React + Native = React Native
If you’re feeling at home with frontend-development, you sure have heard if not already used the React-framework. And if you’re new to developing for the web: Welcome! React is framework to efficiently render your views by deciding when to render them or not (oversimplified, but I’ll write a more detailed post about React in future, for sure!).
But until recently, React Native was only usable for the operating systems mentioned above, that is iOS and Android. There were early efforts from the community to build derivats for then-OS-X and Windows, but both required too much commitment for being maintainable by people in their spare time.
Strg + Alt + Microsoft
Did I say commitment was lacking in prior attempts? Well, Microsoft noticed that as well and decided to take care of things. The first phase of this project was to map all core React Native components to Windows equivalents to gain feature parity with the core library.
During this time, the team noticed that a better, faster implementation with high performance could be possible. Subsequently, the project shifted focus and started to re-implement all core features under a new name, called vNext. This meant that everything created up until that point was thrown away and replaced by vNext-counterparts. The team really was in Berserk-Mode!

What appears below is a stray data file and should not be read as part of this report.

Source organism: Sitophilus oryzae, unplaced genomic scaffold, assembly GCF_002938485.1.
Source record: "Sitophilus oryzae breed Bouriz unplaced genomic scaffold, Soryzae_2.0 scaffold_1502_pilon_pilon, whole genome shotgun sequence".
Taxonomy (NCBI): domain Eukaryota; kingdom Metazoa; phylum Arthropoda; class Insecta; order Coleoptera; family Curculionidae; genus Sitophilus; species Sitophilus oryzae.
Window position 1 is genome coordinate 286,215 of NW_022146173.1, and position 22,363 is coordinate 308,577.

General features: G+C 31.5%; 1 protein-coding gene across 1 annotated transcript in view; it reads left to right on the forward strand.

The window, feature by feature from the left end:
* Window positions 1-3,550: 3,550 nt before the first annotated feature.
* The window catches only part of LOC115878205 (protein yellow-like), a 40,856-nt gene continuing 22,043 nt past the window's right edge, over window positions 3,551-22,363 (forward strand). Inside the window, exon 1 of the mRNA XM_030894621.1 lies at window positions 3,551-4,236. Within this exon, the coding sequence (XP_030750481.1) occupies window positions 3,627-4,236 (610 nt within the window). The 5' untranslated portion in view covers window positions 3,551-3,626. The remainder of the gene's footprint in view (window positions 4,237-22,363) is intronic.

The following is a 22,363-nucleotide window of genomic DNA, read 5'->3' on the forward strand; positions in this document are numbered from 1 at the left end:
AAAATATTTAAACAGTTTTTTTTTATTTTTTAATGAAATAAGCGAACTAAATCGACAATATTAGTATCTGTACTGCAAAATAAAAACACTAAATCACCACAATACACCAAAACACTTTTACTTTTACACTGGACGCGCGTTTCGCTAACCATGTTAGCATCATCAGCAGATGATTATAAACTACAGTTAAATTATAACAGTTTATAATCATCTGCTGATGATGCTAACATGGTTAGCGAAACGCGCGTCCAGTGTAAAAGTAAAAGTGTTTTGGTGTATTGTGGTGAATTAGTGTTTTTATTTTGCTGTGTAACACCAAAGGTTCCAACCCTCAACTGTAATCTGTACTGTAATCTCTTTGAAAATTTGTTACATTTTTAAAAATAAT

The result though is an implementation that is not only fast, stable and uses modern Windows-APIs but also is nearly on feature-parity with the current React Native core. react-native-windows is on 0.62, react-native on 0.63. Quite an accomplishment!
One more thing...
Yet the outcome of Microsoft’s effort wouldn’t be complete if I wouldn’t tell you about one very special other react-native fork the team build: react-native-macos. Yep, you’ve read right: Microsoft is the main force behind bringing a stable version of React Native for macOS!
Note though that the ecosystem around React Native for Windows and macOS is still in it's early stages. Some widely used libraries such as react-native-camera or react-native-netinfo. To find out more, visit this link.
I hope you enjoyed our little field trip into Microsoft’s latest efforts in open source by being the main contributor to versions of React Native for Windows and macOS. Check the links to learn more, as there’s much to read!